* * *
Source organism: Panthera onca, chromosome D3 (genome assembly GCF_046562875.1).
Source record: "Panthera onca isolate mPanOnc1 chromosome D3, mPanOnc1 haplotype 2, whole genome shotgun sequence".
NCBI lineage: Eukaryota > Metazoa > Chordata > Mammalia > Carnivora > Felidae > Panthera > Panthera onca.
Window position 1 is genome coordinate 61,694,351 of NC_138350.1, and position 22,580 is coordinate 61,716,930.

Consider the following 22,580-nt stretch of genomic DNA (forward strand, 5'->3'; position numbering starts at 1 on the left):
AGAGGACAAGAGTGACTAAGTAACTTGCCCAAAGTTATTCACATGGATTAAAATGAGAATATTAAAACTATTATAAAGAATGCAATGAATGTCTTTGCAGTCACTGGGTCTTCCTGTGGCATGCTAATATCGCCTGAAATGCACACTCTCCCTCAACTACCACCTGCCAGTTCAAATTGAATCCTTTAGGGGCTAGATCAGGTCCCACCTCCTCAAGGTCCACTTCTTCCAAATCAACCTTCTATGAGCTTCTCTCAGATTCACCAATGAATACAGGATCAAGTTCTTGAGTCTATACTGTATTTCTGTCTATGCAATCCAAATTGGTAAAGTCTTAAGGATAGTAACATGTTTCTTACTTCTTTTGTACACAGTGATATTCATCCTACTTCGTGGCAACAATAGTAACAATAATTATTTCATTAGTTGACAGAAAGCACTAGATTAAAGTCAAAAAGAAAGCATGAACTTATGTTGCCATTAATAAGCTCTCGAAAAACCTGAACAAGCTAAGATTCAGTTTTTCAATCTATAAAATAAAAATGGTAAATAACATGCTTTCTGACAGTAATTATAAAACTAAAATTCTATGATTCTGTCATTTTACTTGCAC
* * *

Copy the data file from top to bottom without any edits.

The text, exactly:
Source organism: Panthera onca, chromosome D3 (genome assembly GCF_046562875.1).
Source record: "Panthera onca isolate mPanOnc1 chromosome D3, mPanOnc1 haplotype 2, whole genome shotgun sequence".
NCBI lineage: Eukaryota > Metazoa > Chordata > Mammalia > Carnivora > Felidae > Panthera > Panthera onca.
Window position 1 is genome coordinate 61,694,351 of NC_138350.1, and position 22,580 is coordinate 61,716,930.

Consider the following 22,580-nt stretch of genomic DNA (forward strand, 5'->3'; position numbering starts at 1 on the left):
AGAGGACAAGAGTGACTAAGTAACTTGCCCAAAGTTATTCACATGGATTAAAATGAGAATATTAAAACTATTATAAAGAATGCAATGAATGTCTTTGCAGTCACTGGGTCTTCCTGTGGCATGCTAATATCGCCTGAAATGCACACTCTCCCTCAACTACCACCTGCCAGTTCAAATTGAATCCTTTAGGGGCTAGATCAGGTCCCACCTCCTCAAGGTCCACTTCTTCCAAATCAACCTTCTATGAGCTTCTCTCAGATTCACCAATGAATACAGGATCAAGTTCTTGAGTCTATACTGTATTTCTGTCTATGCAATCCAAATTGGTAAAGTCTTAAGGATAGTAACATGTTTCTTACTTCTTTTGTACACAGTGATATTCATCCTACTTCGTGGCAACAATAGTAACAATAATTATTTCATTAGTTGACAGAAAGCACTAGATTAAAGTCAAAAAGAAAGCATGAACTTATGTTGCCATTAATAAGCTCTCGAAAAACCTGAACAAGCTAAGATTCAGTTTTTCAATCTATAAAATAAAAATGGTAAATAACATGCTTTCTGACAGTAATTATAAAACTAAAATTCTATGATTCTGTCATTTTACTTGCAC